The two best parts of a good pet sitting experience are when you leave your house and when you arrive back home. We've used our services for ourselves and there is nothing like walking out of your house, getting in the car, and going. No hassles of loading the dog, cat, or other pet up and driving them to a facility and no having to wait for anywhere to open. It's get up, get ready, go, and you're on vacation.
Coming home is the second-best part but only if everything has gone well. We won't lie and tell you all the visits we have done have gone perfectly. We've had our share of upset clients to deal with, but these three tips will help to make sure coming home is a positive experience.
1. Leave Clear Instructions
On our end, we use the Time to Pet System that has pet profiles, instructions for the house, emergency contacts, and a litany of other information for clients to fill out. This is only as good as the information entered or a client's willingness to enter information. The best types of notes are those that are short, sweet, and to the point like, "Doby gets fed 1 scoop between 5-7 in the morning and 5-7 in the evening. At night he gets one pill from the green prescription bottle wrapped in cheese." This type of note gives clear easy to follow directions expressly stating what needs to be done when. If a home has multiple pets it is best to organize the note by time rather than by pet. Try to limit notes to one or two typed pages. Too much information is often the same as too little as the important details can get lost.
2. Note Any Household Issues Someone Working in Your Home Needs to Know
Pet sitting is both the service industry and the care industry. While we are caring for pets we are also in our clients' homes and need to know if there is anything to look out for like the back door needing an extra push to close, a toilet handle needing to be moved forward for the tank to fill, or if the fridge door's rubber is worn and needs a tad more force to close. While none of this is directly related to the care of the pets it can create quite a negative situation to come home to, and we can't know the information we aren't told. If a light is on a timer and we aren't told about it and get to light out of rhythm that can create a negative situation for a client to return to when they are expecting their home to be in the same condition as they left it. Other household eccentricities can obviously be more damaging or costly, but we can't know what we aren't told so make sure to list or go over any with your pet sitter before services begin.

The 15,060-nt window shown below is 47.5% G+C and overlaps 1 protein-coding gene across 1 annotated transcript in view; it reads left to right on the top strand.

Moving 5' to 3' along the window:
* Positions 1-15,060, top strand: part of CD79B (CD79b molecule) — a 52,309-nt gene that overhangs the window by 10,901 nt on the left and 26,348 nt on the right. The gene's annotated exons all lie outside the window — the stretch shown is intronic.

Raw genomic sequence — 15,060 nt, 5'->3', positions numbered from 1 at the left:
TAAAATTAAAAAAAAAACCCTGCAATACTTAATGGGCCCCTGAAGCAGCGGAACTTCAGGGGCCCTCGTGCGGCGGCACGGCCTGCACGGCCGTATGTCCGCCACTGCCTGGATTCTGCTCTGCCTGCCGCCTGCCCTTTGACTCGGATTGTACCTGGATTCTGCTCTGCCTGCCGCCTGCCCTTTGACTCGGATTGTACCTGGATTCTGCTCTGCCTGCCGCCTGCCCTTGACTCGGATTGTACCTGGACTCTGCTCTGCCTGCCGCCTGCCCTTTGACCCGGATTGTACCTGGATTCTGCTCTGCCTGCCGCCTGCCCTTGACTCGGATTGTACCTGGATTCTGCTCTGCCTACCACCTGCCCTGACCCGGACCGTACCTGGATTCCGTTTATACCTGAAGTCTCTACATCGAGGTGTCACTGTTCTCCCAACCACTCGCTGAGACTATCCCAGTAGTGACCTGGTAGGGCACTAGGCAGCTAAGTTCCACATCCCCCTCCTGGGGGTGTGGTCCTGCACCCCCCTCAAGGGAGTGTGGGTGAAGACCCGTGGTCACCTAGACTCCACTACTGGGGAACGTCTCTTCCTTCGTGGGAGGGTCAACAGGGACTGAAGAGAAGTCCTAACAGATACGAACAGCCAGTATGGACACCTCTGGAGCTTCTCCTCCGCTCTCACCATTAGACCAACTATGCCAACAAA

3. Make Necessary Items Easy to Find
This goes without saying when it comes to the pet's food, litter, poop bags, or any other pet-related items we might need, but it also pertains to cleaning supplies for any accidents that might occur, paper towels, and kitchen and outdoor trashcans. We have spent a few too many minutes wandering through kitchens looking for the secret compartment that the trashcan must be in because there must be a kitchen trashcan. Outdoor trashcans we'll let you use your imagination on what we've taken in our cars with us to the next pet visit. As a bonus to this please move items to a height and location easy for your pet sitter to reach. We have some very tall clients to whom the top shelf is easy to reach for us 5'6" and under persons, it is not so easy to reach and it is even worse when a tall person has a litter box on a shelf.
That's it for this week. We hope that these tips help you prepare your home for a positive and successful pet sitting experience.